The land annuities, which represent the larger item, have been variously estimated. They represent, I think, something like £76,000,000 of land stock and taking a price which, I think, is a fair stock exchange price of £86 per cent., that particular sum amounts to about £65,000,000 in cash. We can assess then the value of the sums in dispute in this particular instance as about £80,000,000. Last year the British Government, although they placed a limitation upon certain exports from this country, was able to secure, according to their own published returns, £4,552,000 and our £80,000,000 debt is then paying an interest charge of something like 5½ per cent. In these days of cheap money it is a very high rate of interest. While the charge, which was there before the Government interfered  with it, had a limited life, this particular method of liquidating the liability has a life in perpetuity. This is a conflict between two countries, or, to speak more correctly, a conflict between the Governments of two countries. If one were in the position of being an outsider looking on at the conflict between the two of them, one would find it hard to congratulate either of them on the statesmanship they have shown in connection with the handling of this particular dispute. This very instrument which is issued by the British Government has, on one of its pages, a record of its own capital liabilities. There are also inserted the liabilities which are due to the British Government by other countries. They are very considerable sums, including, on page six, war loans to Dominions and Colonies totalling £113,815,000. In the third last item on the page, item No. 2, the first list of debts that are not funded, there is: “Capital sums owing on the 31st March, 1934—Allied war debts: Russia, £1,181,394,000.” There is not one penny interest paid on that money. There is, I believe, what amounts to repudiation. I know nothing about the circumstances, except what one reads in the newspapers. At any rate, there is a sum of money owed by one country to Great Britain, in respect of which there is no accommodation, and perhaps no immediate likelihood of accommodation. From the newspapers we learn that there is no tariff war between those two countries. Whatever their dispute, they are leaving it to time, and perhaps to different men, and perhaps to saner methods, to solve it. On the top of the page we see: “Australia, £79,794,000.” For two years past, although the annual arrangement for funding that particular liability amounts to about £5,000,000, not one penny has been paid, but there is no tariff war between those two countries. Australia is in the same position as we are in this country—a member of the British Commonwealth of Nations.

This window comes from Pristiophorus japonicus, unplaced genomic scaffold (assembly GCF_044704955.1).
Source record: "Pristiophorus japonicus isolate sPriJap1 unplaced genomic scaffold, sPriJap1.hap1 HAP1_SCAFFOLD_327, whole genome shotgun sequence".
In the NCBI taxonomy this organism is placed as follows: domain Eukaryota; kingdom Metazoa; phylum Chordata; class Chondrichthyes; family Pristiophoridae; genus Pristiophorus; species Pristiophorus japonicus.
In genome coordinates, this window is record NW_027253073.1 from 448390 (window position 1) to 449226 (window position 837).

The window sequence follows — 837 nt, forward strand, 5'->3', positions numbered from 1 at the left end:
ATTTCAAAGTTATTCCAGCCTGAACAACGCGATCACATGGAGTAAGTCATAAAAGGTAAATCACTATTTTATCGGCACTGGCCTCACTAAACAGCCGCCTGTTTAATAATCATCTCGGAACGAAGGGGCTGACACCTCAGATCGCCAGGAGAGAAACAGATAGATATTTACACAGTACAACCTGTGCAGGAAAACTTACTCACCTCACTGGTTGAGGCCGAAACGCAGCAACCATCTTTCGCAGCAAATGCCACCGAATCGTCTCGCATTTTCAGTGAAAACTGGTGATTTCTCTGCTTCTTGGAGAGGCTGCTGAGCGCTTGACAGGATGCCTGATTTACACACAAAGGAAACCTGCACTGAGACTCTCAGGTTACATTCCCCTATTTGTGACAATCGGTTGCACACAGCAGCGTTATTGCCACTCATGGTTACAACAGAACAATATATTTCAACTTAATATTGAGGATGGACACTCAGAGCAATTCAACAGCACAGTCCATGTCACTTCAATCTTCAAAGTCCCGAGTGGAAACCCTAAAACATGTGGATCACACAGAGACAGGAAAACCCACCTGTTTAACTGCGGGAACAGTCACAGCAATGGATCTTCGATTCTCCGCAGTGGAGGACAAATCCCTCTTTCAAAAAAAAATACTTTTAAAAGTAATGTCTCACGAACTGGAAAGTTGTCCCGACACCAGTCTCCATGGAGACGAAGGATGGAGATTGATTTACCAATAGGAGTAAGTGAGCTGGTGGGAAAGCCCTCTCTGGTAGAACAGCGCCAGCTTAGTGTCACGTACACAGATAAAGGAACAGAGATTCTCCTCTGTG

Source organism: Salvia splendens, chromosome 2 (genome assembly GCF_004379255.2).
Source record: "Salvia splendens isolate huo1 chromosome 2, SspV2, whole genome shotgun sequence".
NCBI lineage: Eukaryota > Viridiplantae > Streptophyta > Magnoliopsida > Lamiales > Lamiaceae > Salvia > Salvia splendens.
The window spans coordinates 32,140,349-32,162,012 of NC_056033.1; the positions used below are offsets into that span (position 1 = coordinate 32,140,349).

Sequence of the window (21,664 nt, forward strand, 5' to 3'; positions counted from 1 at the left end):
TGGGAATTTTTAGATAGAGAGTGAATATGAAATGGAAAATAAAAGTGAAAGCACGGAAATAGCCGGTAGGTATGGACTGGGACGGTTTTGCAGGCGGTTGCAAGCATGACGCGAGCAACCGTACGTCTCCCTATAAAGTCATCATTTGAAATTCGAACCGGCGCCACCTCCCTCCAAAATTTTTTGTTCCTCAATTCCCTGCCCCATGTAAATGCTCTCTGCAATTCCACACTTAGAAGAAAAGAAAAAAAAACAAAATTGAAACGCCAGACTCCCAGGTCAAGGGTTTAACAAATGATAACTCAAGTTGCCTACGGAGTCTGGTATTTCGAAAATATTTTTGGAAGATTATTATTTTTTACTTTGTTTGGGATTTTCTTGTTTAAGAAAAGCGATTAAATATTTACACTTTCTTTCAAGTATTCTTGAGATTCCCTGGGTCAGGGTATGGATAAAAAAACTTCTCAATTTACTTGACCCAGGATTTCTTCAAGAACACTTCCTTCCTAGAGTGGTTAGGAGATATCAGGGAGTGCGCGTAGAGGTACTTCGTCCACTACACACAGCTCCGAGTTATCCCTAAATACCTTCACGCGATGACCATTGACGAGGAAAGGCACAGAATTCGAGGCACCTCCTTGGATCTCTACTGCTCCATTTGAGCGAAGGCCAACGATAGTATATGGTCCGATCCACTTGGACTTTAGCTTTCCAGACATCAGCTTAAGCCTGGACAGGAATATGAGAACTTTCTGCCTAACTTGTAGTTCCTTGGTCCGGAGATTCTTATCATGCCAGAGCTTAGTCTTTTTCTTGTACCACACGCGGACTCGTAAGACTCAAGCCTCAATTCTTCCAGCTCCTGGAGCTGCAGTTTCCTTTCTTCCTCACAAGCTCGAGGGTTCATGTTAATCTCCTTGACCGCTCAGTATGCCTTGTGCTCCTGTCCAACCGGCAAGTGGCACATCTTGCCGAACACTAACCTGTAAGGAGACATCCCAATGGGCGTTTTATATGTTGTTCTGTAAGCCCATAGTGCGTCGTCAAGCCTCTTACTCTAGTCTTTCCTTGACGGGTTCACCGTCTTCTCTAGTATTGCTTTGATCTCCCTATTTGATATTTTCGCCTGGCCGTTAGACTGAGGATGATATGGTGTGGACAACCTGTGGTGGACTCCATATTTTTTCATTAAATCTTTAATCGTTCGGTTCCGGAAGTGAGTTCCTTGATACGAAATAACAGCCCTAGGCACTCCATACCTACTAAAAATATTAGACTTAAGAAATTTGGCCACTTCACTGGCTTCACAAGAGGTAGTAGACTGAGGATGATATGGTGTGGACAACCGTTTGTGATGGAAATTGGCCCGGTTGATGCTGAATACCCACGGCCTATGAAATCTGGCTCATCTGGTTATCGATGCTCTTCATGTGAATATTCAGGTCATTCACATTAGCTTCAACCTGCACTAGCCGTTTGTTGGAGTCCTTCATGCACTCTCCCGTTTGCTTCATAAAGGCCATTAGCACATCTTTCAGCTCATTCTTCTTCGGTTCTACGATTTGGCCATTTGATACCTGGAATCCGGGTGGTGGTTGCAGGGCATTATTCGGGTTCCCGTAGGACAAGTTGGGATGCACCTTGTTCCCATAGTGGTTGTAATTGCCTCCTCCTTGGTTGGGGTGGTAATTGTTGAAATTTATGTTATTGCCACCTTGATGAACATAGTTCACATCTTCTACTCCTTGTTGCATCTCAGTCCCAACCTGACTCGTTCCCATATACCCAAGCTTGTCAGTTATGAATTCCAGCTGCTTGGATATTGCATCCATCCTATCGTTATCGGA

From the point of view of ordinary statesmanship what particular reason was there for the two Governments  in question to place the two countries in a tariff competition one with the other? Was there a particular desire on the part of the two Governments to precipitate a conflict which can do credit to neither one nor the other of them, which has been injuring the trade and industry of both, and which in the long run will be settled, if not with the aid of either of the two Governments, in spite of them? In the meantime, just as in all conflicts which take place between the strong and those that are less strong, the hard knocks have got to be borne by those perhaps least able to bear them. The fault that we find, and that we find apart altogether from any question of politics whatever, is that the Government of Saorstát Eireann appears not to be satisfied with the imposts that there are upon the agricultural industry of this country, which are recorded there in that White Paper as amounting to £4,500,000. It looks as if that were not enough to place on the back of the agricultural industry of this country, but they must add to it. They are adding to it in the way I described here yesterday, when discussing the Vote for the Department of Agriculture. In the first place they have saddled them with £3,000,000 Land Commission annuities; £1,000,000 last November or December—half the normal charge— and the full charge for May and June. They may tell us it is funded. So it is; it is funded in any case in which the annuitant wished, at 4½ per cent. and ½ per cent. sinking fund, while the Government is borrowing money at 3½ per cent. This is the time that the British Government is collecting more in the shape of rent, if we like to call it that. That was the time selected by the Government to deduct from the Agricultural Grant £448,000, making a total charge on the agricultural industry of £8,000,000 in a single year.